Dubai stocks gained a fifth day amid declining trading across Gulf Arab equity markets, with some investors taking a long weekend and the start of Ramadan about a week away.
The DFM General Index rose 0.3 percent, capping the longest winning streak since September. About 140 million shares were traded on the emirate’s main measure, less than half of the six-month average. Bloomberg’s GCC 200 Index, which tracks the biggest and most liquid stocks in the six-nation Gulf Cooperation Council, fell 0.5 percent, on course for its first monthly decline since January.
“The typical languid Sunday trading has been exacerbated by a holiday tomorrow in the U.K. and U.S., causing western activity to be reduced further,” said Julian Bruce, the head of institutional trading at EFG-Hermes U.A.E. Ltd. in Dubai, a unit of the biggest publicly traded Arab investment bank. That may be “creating a calm-before-the-storm scenario, as MSCI emerging market outflows are anticipated on Tuesday, which would mean a significant uptick in activity before receding once again ahead of Ramadan,” he said.
MSCI Inc., the global index provider tracked by 97 of the 100 biggest asset managers in the world, will at the end of the month adjust Chinese companies on its emerging-markets gauge. That may help spur as much as $157 million of outflows from stocks in the Middle East and North Africa, according to EFG Hermes. Meanwhile, the holy month of Ramadan, when most Muslims fast all day and business and trading across the GCC typically slows, will this year start around June 6.
Dubai Islamic Bank PJSC led gains in the emirate, rising 2.9 percent. It was one of six stocks to gain, outweighing 17 decliners.
In Abu Dhabi, the ADX General Index added 0.3 percent. Sharjah Islamic Bank, which said it repaid a $400 million sukuk from its own funds and will look to tap the market “at appropriate times,” was unchanged. Eshraq Properties Co. slipped 1.3 percent as almost 67 million shares were exchanged.
Qatar’s QE Index retreated 0.4 percent as 1.4 million shares traded on the main measure, compared with a 20-day average of 4.3 million. Qatar National Bank SAQ declined 0.4 percent. The lender said on Saturday it raised a 2.25 billion euro ($2.5 billion) loan with 14 banks, upsizing from 1.5 billion euros based on demand.
Bahrain’s BB All Share Index lost 0.2 percent. Dual-listed GFH Financial Group BSC dropped 1.2 percent in Dubai, and didn’t trade in Manama. The company plans to list Khaleeji Commercial Bank in Dubai, Al Arabiya reported.
Oman’s MSM 30 index dropped 0.4 percent.
Saudi Arabia’s Tadawul All Share Index fell 0.8 percent. The country’s central bank, the Saudi Arabian Monetary Authority, is probing the trade in options used to bet whether the kingdom will weaken its currency, people familiar with the matter said last week. One-year forward contracts for the riyal closed last week at the highest level since February, according to data compiled by Bloomberg.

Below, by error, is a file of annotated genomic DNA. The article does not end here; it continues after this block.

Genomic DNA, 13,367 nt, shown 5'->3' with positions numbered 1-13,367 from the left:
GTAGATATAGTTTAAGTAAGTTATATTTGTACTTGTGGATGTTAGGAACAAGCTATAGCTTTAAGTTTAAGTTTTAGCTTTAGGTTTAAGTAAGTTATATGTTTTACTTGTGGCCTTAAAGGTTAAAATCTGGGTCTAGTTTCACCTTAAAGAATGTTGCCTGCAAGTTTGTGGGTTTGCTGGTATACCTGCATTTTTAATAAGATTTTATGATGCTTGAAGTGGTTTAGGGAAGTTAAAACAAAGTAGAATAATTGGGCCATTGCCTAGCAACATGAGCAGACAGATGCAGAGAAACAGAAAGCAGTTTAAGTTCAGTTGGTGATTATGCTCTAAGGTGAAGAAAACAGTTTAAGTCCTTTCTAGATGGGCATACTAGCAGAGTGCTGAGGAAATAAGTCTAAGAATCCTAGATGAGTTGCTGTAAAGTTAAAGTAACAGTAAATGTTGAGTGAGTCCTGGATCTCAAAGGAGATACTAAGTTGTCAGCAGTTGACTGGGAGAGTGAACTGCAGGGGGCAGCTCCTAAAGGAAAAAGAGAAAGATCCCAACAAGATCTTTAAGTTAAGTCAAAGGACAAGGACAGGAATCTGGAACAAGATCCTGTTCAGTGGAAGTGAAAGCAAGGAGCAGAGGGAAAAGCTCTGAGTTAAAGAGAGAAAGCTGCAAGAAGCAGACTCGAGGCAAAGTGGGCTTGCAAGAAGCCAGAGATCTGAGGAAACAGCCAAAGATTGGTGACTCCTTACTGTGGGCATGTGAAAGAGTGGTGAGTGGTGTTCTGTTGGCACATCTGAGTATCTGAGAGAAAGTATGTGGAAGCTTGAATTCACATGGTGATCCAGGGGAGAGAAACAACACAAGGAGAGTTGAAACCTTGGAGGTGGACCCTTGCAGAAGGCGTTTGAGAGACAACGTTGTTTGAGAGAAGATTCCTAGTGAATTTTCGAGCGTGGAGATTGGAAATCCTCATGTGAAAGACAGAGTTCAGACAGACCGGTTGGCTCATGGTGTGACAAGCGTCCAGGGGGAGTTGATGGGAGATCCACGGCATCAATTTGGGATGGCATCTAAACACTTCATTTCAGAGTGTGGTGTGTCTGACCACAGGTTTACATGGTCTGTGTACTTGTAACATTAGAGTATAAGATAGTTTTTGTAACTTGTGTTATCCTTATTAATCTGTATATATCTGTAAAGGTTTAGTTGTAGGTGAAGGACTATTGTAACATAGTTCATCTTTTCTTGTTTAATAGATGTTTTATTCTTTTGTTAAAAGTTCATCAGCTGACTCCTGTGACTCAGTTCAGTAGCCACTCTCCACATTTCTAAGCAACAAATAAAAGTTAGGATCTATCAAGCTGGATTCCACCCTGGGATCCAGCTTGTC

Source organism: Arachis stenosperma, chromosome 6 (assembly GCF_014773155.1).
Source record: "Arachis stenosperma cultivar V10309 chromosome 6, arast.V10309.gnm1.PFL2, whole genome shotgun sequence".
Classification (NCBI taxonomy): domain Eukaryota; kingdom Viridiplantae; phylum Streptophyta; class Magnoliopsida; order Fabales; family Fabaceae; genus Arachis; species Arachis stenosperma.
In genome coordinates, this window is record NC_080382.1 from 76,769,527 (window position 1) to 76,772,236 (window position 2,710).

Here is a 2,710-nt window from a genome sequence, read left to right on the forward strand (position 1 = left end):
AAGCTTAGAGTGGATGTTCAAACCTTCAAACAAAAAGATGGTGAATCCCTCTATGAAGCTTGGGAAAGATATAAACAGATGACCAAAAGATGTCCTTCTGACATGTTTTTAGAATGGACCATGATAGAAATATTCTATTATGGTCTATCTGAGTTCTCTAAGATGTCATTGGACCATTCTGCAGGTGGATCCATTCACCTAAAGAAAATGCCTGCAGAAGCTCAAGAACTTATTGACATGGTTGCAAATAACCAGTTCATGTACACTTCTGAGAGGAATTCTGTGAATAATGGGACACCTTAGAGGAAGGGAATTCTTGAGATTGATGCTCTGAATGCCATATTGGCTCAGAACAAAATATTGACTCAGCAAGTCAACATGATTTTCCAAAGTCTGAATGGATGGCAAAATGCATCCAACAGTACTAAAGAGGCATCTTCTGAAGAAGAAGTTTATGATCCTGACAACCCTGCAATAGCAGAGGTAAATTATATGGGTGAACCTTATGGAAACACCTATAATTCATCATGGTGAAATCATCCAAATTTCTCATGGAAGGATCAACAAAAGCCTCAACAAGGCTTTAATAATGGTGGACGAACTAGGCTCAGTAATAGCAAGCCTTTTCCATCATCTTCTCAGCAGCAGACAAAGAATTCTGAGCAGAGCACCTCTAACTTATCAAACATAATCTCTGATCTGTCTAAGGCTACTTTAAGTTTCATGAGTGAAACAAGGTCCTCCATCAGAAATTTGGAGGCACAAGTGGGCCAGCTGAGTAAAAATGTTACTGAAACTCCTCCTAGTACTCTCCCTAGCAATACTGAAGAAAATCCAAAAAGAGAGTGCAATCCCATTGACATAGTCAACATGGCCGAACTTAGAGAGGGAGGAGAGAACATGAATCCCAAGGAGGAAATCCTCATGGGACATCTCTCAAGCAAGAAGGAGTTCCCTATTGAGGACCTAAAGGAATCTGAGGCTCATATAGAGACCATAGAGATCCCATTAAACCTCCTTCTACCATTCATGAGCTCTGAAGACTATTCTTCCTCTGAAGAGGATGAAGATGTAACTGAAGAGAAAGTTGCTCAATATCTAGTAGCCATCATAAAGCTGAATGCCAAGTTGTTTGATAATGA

About 167 million shared traded in the kingdom, 41 percent below the average of the past six months.
With “summer and with Ramadan approaching, not too many traders are eager to trade ahead of the start of the holy month,” said Mohammed Alsuwayed, the Riyadh-based head of capital and money markets at Adeem Capital. “It doesn’t mean that the market is not attractive.”
Kuwait’s SE Price Index dropped 0.1 percent in trading volumes almost 10 percent higher than the six-month average. Agility Public Warehousing Co. was the largest contributor to the decline as it traded without the right to its dividend.
Kuwait Food Co., the Middle Eastern operator of franchises including Pizza Hut and KFC, was suspended after a deal to acquire 69 percent of the company collapsed. Talks for the $1.8 billion buyout with the United Arab Emirates’ Adeptio LLC ended without agreement, the company known as Americana and its main shareholder said in a statement to the bourse.
Egypt’s EGX 30 Index retreated 0.6 percent on 71 percent less than the six-month average trading volume. Telecom Egypt rose 0.7 percent after Shorouk newspaper reported the company is in talks for a 5 billion Egyptian pound ($563 million) loan to finance the acquisition of a 4G license from the government.
The North African country hired a deep ocean survey and recovery company to join the search for wreckage of the EgyptAir plane that crashed into the Mediterranean Sea on May 19, killing all 66 people on board. The main stocks gauge fell 2 percent since the incident, compared with a 1.8 percent advance for MSCI Inc.’s emerging markets index.
Commercial International Bank Egypt, the company that makes up almost 40 percent of the benchmark gauge, fell 0.3 percent to lead declines. The lender said the deadline for selling its investment banking unit to Beltone Financial has been extended to June 9. Shares of Beltone dropped 1.3 percent.
Israel’s TA-25 Index rose 0.3 percent at the close in Tel Aviv after the benchmark last week jumped the most in more than three months. Fifteen companies gained as dual-listed generic drugmaker Mylan NV led the advance.
“Pharma stocks are pushing the benchmark index up, tracking gains in their U.S.-traded shares,” Steven Shein, a trader at Psagot Investment House Ltd., said by phone. “There’s not much local news.”
The Tel Aviv Oil and Gas Index rose 0.5 percent, extending this month’s gain to 10 percent, set for the biggest increase since October. Its 14-day relative-strength index advanced to 73. A reading above 70 is an indicator to some analysts that a measure has risen too fast and may be poised to reverse. Gas explorers in the Leviathan field said they signed a $3 billion deal to supply Israeli power station IPM Beer Tuvia with 13 billion cubic meters of natural gas over a period of 18 years.